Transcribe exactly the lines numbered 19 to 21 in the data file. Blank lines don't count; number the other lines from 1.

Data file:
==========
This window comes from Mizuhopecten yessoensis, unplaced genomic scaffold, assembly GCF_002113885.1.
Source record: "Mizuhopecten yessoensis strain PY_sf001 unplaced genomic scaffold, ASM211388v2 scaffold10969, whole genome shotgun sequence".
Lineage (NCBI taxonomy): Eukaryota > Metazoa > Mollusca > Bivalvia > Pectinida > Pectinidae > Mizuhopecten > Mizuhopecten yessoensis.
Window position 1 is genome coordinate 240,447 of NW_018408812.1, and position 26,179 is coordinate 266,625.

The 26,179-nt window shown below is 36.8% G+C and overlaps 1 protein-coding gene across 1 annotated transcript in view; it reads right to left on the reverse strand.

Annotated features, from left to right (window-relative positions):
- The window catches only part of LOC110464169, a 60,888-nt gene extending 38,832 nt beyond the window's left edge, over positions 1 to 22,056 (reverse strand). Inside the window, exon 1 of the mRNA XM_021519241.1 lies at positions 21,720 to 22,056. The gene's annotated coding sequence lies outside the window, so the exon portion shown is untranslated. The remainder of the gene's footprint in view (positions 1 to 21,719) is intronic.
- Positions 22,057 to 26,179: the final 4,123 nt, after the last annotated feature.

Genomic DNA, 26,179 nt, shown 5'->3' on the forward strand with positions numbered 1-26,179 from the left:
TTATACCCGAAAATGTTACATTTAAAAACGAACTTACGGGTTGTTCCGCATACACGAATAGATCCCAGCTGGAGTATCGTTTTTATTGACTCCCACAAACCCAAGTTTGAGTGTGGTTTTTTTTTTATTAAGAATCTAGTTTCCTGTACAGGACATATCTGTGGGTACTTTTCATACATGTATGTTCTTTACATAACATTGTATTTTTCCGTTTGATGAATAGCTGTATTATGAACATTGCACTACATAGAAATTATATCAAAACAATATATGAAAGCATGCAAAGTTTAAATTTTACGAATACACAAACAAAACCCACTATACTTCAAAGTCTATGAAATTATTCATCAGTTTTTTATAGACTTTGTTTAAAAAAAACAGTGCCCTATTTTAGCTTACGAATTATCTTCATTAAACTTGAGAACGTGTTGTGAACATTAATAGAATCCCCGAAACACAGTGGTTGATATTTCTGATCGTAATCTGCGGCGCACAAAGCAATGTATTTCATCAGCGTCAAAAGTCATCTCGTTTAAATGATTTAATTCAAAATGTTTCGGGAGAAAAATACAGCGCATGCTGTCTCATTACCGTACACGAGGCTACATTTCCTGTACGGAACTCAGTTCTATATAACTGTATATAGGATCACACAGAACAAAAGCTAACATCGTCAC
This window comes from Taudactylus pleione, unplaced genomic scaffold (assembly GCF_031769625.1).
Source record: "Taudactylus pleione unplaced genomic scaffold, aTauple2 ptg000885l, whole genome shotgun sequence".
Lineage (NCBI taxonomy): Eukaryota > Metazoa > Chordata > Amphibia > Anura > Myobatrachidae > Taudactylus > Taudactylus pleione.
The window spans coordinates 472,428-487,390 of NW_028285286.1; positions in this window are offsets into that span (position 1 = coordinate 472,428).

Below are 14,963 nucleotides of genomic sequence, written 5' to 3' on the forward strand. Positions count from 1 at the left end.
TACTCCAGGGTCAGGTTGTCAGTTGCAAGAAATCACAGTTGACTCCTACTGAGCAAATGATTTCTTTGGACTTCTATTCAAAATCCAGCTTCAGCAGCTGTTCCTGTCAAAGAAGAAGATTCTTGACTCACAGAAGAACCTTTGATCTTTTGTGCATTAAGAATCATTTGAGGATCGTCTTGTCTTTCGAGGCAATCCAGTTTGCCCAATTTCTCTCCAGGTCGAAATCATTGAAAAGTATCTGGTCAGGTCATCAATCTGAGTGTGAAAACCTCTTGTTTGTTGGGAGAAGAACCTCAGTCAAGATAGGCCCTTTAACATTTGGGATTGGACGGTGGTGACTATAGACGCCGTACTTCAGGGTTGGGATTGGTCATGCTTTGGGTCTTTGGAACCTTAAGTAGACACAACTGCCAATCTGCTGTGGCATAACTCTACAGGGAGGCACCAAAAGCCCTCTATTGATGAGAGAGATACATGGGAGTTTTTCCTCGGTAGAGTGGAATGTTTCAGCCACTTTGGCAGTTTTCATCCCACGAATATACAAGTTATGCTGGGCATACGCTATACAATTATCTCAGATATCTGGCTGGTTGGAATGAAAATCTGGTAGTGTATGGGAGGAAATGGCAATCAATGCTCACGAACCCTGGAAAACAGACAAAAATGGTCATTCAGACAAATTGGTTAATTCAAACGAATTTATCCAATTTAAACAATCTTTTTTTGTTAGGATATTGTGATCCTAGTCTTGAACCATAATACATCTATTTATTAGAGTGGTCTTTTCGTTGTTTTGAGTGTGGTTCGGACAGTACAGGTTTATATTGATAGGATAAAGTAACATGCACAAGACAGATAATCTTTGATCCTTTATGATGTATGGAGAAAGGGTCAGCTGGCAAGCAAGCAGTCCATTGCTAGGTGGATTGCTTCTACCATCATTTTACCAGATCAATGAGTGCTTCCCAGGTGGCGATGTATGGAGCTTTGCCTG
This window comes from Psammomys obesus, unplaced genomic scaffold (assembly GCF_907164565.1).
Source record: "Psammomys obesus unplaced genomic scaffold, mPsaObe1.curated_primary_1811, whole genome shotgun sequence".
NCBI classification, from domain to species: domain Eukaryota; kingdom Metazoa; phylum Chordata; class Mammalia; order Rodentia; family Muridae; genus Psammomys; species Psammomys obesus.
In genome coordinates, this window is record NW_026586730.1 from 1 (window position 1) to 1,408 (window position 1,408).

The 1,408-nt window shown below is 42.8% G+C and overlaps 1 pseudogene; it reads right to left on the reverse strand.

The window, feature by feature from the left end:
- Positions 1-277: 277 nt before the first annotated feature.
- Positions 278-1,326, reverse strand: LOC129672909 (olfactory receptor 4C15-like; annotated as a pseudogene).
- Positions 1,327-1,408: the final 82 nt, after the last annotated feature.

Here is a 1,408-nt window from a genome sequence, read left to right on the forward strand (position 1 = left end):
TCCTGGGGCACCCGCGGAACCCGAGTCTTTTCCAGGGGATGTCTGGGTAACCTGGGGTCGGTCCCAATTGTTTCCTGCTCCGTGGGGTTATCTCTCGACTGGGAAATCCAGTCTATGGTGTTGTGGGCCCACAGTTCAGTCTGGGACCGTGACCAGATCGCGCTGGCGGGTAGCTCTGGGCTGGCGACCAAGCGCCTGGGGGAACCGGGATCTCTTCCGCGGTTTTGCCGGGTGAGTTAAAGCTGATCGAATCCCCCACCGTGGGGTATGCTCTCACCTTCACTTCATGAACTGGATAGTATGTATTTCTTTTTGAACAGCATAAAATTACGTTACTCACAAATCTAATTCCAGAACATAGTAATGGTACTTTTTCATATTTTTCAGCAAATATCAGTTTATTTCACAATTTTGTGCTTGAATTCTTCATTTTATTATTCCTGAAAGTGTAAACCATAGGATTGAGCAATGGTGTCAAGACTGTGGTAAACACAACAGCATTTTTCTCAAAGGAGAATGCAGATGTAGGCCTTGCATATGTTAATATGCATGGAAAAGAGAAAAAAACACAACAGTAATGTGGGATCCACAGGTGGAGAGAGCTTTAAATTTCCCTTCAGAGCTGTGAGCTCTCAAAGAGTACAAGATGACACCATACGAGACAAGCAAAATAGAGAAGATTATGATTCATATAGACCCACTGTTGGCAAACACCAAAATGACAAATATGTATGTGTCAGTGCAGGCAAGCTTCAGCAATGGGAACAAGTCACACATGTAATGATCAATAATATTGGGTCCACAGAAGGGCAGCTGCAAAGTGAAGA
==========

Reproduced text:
NCBI classification, from domain to species: domain Eukaryota; kingdom Metazoa; phylum Chordata; class Mammalia; order Rodentia; family Muridae; genus Psammomys; species Psammomys obesus.
In genome coordinates, this window is record NW_026586730.1 from 1 (window position 1) to 1,408 (window position 1,408).

The 1,408-nt window shown below is 42.8% G+C and overlaps 1 pseudogene; it reads right to left on the reverse strand.